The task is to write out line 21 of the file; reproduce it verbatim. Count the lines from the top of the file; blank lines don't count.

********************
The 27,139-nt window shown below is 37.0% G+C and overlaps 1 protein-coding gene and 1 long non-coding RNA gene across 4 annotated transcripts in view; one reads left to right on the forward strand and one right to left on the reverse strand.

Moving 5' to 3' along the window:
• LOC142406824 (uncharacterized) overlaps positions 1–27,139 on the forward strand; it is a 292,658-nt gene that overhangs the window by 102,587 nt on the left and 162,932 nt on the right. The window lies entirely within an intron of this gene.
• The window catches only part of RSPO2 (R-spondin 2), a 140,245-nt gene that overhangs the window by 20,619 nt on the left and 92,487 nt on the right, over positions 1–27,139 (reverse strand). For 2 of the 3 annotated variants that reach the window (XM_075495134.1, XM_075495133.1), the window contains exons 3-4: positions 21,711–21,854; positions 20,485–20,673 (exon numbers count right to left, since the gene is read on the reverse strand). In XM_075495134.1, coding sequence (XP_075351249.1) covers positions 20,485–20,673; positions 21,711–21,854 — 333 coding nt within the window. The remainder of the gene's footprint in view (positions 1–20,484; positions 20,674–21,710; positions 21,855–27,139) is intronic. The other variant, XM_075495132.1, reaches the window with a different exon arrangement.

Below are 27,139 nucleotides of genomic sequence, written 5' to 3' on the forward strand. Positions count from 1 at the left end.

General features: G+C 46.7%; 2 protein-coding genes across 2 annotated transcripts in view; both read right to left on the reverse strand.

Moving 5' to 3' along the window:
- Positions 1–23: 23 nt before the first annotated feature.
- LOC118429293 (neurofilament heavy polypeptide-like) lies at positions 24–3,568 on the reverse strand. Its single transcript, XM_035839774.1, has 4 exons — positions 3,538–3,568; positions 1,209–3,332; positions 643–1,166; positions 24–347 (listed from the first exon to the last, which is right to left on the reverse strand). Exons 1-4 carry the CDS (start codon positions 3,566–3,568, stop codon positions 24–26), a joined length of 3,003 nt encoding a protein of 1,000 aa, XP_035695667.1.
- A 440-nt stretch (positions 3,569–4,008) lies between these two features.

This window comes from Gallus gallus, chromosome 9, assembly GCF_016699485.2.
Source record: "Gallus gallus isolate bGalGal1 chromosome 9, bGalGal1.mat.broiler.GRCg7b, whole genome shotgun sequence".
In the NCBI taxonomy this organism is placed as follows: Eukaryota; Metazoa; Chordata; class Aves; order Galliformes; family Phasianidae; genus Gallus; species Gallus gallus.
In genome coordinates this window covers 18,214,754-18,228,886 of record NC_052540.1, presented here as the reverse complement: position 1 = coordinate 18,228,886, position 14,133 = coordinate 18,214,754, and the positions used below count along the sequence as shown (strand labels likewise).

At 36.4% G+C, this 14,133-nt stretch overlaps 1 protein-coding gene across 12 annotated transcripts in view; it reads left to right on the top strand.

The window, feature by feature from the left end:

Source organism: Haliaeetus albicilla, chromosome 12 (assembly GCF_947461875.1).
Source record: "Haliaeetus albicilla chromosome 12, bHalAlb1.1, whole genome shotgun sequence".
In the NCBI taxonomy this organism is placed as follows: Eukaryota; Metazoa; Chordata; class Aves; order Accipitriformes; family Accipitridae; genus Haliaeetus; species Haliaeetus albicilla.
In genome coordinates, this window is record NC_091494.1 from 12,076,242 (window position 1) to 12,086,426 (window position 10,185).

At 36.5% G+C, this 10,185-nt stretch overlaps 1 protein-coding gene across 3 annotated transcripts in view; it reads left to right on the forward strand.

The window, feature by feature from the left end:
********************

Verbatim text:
At 36.5% G+C, this 10,185-nt stretch overlaps 1 protein-coding gene across 3 annotated transcripts in view; it reads left to right on the forward strand.